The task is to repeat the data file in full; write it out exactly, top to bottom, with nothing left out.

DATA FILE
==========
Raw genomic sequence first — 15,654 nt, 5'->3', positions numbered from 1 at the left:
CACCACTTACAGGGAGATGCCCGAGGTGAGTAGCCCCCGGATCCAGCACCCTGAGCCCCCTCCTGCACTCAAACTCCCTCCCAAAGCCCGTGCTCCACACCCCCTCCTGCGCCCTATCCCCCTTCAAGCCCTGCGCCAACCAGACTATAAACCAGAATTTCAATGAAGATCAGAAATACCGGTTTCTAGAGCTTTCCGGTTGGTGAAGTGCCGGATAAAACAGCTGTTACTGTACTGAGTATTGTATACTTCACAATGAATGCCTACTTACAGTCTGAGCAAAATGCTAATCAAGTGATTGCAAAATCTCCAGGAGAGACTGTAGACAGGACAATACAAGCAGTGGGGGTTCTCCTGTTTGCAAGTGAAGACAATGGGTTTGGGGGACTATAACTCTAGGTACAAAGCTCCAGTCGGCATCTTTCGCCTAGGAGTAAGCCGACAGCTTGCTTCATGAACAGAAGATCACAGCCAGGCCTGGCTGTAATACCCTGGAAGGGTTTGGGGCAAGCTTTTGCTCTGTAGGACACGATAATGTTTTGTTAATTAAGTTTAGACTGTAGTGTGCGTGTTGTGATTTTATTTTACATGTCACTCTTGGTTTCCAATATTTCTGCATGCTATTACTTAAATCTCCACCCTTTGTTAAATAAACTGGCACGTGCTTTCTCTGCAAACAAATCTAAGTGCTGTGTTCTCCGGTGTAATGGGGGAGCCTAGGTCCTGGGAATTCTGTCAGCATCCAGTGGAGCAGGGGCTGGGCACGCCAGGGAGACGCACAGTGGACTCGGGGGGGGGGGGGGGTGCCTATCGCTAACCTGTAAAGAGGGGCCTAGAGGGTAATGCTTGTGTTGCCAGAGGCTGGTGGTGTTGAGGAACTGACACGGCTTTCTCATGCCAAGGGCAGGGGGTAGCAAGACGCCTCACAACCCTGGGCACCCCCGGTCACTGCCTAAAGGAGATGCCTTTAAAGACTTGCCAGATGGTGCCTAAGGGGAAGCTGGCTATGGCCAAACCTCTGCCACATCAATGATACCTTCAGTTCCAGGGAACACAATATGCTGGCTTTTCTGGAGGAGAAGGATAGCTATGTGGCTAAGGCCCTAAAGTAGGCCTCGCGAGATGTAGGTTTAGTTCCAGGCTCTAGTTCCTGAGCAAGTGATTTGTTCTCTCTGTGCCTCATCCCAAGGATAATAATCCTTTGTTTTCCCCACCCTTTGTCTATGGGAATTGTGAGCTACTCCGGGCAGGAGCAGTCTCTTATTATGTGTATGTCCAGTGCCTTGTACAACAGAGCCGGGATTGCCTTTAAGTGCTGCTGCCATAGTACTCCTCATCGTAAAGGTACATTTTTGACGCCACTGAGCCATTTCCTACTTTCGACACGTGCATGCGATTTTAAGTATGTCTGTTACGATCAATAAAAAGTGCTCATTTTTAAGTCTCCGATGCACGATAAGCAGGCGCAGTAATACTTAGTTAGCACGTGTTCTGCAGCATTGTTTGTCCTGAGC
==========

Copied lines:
Raw genomic sequence first — 15,654 nt, 5'->3', positions numbered from 1 at the left:
CACCACTTACAGGGAGATGCCCGAGGTGAGTAGCCCCCGGATCCAGCACCCTGAGCCCCCTCCTGCACTCAAACTCCCTCCCAAAGCCCGTGCTCCACACCCCCTCCTGCGCCCTATCCCCCTTCAAGCCCTGCGCCAACCAGACTATAAACCAGAATTTCAATGAAGATCAGAAATACCGGTTTCTAGAGCTTTCCGGTTGGTGAAGTGCCGGATAAAACAGCTGTTACTGTACTGAGTATTGTATACTTCACAATGAATGCCTACTTACAGTCTGAGCAAAATGCTAATCAAGTGATTGCAAAATCTCCAGGAGAGACTGTAGACAGGACAATACAAGCAGTGGGGGTTCTCCTGTTTGCAAGTGAAGACAATGGGTTTGGGGGACTATAACTCTAGGTACAAAGCTCCAGTCGGCATCTTTCGCCTAGGAGTAAGCCGACAGCTTGCTTCATGAACAGAAGATCACAGCCAGGCCTGGCTGTAATACCCTGGAAGGGTTTGGGGCAAGCTTTTGCTCTGTAGGACACGATAATGTTTTGTTAATTAAGTTTAGACTGTAGTGTGCGTGTTGTGATTTTATTTTACATGTCACTCTTGGTTTCCAATATTTCTGCATGCTATTACTTAAATCTCCACCCTTTGTTAAATAAACTGGCACGTGCTTTCTCTGCAAACAAATCTAAGTGCTGTGTTCTCCGGTGTAATGGGGGAGCCTAGGTCCTGGGAATTCTGTCAGCATCCAGTGGAGCAGGGGCTGGGCACGCCAGGGAGACGCACAGTGGACTCGGGGGGGGGGGGGGGTGCCTATCGCTAACCTGTAAAGAGGGGCCTAGAGGGTAATGCTTGTGTTGCCAGAGGCTGGTGGTGTTGAGGAACTGACACGGCTTTCTCATGCCAAGGGCAGGGGGTAGCAAGACGCCTCACAACCCTGGGCACCCCCGGTCACTGCCTAAAGGAGATGCCTTTAAAGACTTGCCAGATGGTGCCTAAGGGGAAGCTGGCTATGGCCAAACCTCTGCCACATCAATGATACCTTCAGTTCCAGGGAACACAATATGCTGGCTTTTCTGGAGGAGAAGGATAGCTATGTGGCTAAGGCCCTAAAGTAGGCCTCGCGAGATGTAGGTTTAGTTCCAGGCTCTAGTTCCTGAGCAAGTGATTTGTTCTCTCTGTGCCTCATCCCAAGGATAATAATCCTTTGTTTTCCCCACCCTTTGTCTATGGGAATTGTGAGCTACTCCGGGCAGGAGCAGTCTCTTATTATGTGTATGTCCAGTGCCTTGTACAACAGAGCCGGGATTGCCTTTAAGTGCTGCTGCCATAGTACTCCTCATCGTAAAGGTACATTTTTGACGCCACTGAGCCATTTCCTACTTTCGACACGTGCATGCGATTTTAAGTATGTCTGTTACGATCAATAAAAAGTGCTCATTTTTAAGTCTCCGATGCACGATAAGCAGGCGCAGTAATACTTAGTTAGCACGTGTTCTGCAGCATTGTTTGTCCTGAGC